In the picture above, Mensah and Riski cut inside to find the room in the half-spaces but were closed down by the Serbian team’s defenders. The focus opposition had on them opened the passing lane for the right-back, and similar situations repeated throughout the game on both of the flanks.
Since they weren’t that dangerous from those positions, they needed to come up with some different rotations to get to the chances that will bring them closer to overturning the result. Their wingers, who were probably the most active players in their team, searched for a free room in all parts of the pitch in the final third, rotating with the lone striker and making run-ins from both flanks and half-spaces.
Mensah and Riski communicated well with their strikers – firstly Ivan Tarasov, and after that Tim Vayrynen – and used the space they freed to cut inside and make twists in front of Milan Borjan’s goal. The two wingers rotated also between each other, making one of them go deeper and play as a second striker, while the other tried to find the gaps between the lines in the opponent’s defensive structure.
All of those situations, even though they were happening frequently, didn’t threaten the Red Star’s net since the four defenders of their team did a good job being the last line through which HJK players needed to break. The Finns got their goals and their win because of the poor passes of Zvezda’s players and punished them for their mistakes, but it wasn’t enough to win it in aggregate.
Red Star’s run-ins and overloads
The visitors didn’t play in the manner that they used to in the last season and their last few matches. Key guys such as Ben and Marin weren’t that noticeable and didn’t perform at their highest level, but they helped their team with the moments of brilliance and individual qualities.
Milojević oriented his tactics more to protect the win from the first leg than to secure another in this match, but his team had more opportunities than the opposition. His team continued to play their half-space game in the attacking parts of the pitch, but HJK knew how to defend the most dangerous players from the away team. The defensive orientation of Koskela’s men freed the room for Red Star’s full-backs to overlap and attempt crosses.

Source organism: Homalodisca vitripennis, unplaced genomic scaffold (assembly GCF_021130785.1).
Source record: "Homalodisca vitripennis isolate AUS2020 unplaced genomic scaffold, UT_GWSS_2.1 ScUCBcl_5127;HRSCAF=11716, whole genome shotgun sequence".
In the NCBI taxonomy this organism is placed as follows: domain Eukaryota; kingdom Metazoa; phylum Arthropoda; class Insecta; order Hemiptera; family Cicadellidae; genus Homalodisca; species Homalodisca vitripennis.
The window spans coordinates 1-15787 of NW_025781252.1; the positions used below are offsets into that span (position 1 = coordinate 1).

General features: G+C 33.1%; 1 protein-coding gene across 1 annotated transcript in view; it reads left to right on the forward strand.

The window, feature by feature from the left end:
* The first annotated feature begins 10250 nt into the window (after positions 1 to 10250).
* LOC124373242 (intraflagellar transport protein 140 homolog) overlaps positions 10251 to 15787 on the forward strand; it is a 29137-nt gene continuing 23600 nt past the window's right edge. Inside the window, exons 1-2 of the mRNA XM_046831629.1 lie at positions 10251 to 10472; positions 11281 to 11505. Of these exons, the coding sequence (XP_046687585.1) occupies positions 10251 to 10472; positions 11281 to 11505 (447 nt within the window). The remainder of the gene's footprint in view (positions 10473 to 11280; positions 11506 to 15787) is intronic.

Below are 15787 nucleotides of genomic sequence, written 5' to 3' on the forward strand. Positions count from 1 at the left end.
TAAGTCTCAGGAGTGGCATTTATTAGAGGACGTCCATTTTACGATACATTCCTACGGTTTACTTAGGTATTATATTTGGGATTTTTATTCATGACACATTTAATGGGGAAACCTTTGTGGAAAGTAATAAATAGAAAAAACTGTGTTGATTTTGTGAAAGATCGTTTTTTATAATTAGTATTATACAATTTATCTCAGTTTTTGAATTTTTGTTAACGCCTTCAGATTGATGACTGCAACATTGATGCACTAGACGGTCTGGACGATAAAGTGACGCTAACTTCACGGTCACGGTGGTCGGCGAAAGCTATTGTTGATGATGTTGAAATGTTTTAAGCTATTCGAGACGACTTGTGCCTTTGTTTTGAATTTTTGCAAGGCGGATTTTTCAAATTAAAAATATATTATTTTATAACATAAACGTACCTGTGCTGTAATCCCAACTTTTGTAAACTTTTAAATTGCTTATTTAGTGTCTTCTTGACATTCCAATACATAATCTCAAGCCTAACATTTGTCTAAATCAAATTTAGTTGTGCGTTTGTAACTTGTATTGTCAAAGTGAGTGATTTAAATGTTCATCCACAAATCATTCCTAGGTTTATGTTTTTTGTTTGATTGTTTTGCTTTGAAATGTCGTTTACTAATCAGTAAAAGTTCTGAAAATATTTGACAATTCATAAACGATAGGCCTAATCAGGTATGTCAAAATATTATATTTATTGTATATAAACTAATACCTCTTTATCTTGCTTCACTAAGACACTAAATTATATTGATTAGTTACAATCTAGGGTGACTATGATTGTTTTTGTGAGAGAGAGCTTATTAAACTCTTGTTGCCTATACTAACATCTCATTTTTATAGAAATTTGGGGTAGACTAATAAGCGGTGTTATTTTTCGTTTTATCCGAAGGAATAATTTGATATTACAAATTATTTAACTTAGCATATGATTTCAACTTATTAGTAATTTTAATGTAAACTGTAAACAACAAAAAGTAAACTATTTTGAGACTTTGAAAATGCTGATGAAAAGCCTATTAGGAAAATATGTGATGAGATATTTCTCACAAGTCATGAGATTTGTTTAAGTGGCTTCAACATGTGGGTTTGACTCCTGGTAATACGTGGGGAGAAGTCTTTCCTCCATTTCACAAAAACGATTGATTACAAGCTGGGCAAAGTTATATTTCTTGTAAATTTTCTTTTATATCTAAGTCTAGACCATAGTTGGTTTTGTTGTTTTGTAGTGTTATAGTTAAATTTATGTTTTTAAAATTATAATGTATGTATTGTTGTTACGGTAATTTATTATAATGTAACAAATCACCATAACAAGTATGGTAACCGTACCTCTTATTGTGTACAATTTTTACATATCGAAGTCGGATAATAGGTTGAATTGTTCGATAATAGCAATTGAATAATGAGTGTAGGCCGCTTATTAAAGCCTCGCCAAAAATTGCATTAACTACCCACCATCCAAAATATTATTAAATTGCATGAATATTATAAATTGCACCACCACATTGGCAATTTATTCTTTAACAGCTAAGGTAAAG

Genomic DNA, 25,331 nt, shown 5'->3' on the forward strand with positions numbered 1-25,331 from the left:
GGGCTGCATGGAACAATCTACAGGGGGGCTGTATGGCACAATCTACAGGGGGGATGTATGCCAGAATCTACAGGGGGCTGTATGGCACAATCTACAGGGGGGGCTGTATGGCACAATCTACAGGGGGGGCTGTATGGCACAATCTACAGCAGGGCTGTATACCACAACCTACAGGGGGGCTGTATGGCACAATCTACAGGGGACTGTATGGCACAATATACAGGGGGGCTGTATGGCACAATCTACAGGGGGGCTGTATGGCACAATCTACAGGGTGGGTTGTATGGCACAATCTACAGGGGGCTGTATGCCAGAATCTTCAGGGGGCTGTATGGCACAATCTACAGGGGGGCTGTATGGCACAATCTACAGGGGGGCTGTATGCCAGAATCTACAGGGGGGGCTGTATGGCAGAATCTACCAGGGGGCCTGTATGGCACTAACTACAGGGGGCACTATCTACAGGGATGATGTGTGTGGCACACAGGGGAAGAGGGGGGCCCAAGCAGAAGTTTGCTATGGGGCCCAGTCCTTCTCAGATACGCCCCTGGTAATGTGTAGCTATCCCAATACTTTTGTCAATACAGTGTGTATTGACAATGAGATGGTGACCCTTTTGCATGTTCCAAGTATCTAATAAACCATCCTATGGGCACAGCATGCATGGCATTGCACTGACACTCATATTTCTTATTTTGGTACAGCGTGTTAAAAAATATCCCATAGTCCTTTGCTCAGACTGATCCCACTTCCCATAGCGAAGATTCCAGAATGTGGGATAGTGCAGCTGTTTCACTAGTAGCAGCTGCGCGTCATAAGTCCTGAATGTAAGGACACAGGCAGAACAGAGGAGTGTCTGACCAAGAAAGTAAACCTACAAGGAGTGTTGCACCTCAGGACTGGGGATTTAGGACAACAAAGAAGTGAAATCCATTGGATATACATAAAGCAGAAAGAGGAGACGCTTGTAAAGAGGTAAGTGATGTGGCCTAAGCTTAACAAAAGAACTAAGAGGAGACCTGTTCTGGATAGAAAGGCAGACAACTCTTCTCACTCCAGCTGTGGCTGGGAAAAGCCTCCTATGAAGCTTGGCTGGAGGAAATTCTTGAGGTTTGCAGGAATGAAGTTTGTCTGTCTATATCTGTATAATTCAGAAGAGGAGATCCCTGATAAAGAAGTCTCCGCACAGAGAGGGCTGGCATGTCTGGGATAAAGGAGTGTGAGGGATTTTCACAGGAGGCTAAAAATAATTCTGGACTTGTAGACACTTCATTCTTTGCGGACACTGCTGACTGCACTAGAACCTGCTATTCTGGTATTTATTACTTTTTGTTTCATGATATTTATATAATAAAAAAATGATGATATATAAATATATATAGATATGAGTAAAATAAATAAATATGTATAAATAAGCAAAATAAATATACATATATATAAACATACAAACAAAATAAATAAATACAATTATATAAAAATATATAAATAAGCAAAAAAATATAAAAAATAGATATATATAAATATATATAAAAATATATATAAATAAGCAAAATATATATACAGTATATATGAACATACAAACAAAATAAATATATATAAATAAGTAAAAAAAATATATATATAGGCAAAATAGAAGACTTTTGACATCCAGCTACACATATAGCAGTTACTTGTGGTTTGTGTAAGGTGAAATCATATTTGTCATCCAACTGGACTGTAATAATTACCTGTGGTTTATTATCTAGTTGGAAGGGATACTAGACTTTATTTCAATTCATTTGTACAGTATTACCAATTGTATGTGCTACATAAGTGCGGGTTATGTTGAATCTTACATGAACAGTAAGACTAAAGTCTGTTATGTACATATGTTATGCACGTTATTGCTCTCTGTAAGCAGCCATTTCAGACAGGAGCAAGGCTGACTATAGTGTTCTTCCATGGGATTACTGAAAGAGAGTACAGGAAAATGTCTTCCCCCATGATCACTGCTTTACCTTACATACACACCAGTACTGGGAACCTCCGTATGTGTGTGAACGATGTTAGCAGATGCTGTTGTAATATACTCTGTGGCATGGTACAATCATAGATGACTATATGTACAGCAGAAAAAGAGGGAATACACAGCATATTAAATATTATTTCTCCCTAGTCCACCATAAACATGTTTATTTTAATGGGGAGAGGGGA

As it is shown, Jevtović’s inside moving emptied the room for Rodić on the left-handed side and set him in position from which he could send the ball into the box. They also tried to get to crossing positions trying to create an overload on one side and isolation on the other, which they did quite good usually making “1v1s” for Marin or Jevtović on next to the left sideline.
The Serbian champions had their chances out of those scenarios but didn’t manage to score from them so they focused on the run-ins from the second line, performed mostly by the holding midfielders.
Marin was constantly under pressure and guarded by more than one player which forced him to ask for the ball lower and wider. The focus HJK’s players had on him freed the room for the other, in theory, less dangerous, Zvezda’s players to get into chances to score.
Dušan Jovančić and Jose Alberto Canas used those spaces nicely and were time to time threat for the Finns. One of those situations went all the way through for the visitors since they scored a goal out of it and basically secured the spot in the third round of the UCL qualifiers.
Red Star got luckier in this two-legged duel and although they didn’t perform on their highest possible level, they succeeded in going into the next round. Milojević’s boys were focused on defending in this match but struggled to keep a clean sheet due to a bad decision of their defenders, mostly of Filip Stojković who was the weakest link of their team.
The visitors, who were the favourites, lived up to expectations in terms of the aggregate result but weren’t playing well as expected, as it is shown in this analysis. In the next round, they will face Copenhagen who overpowered TNS and that will be a tough fixture for Crvena Zvezda if they continue to perform in the manner they did in this European campaign.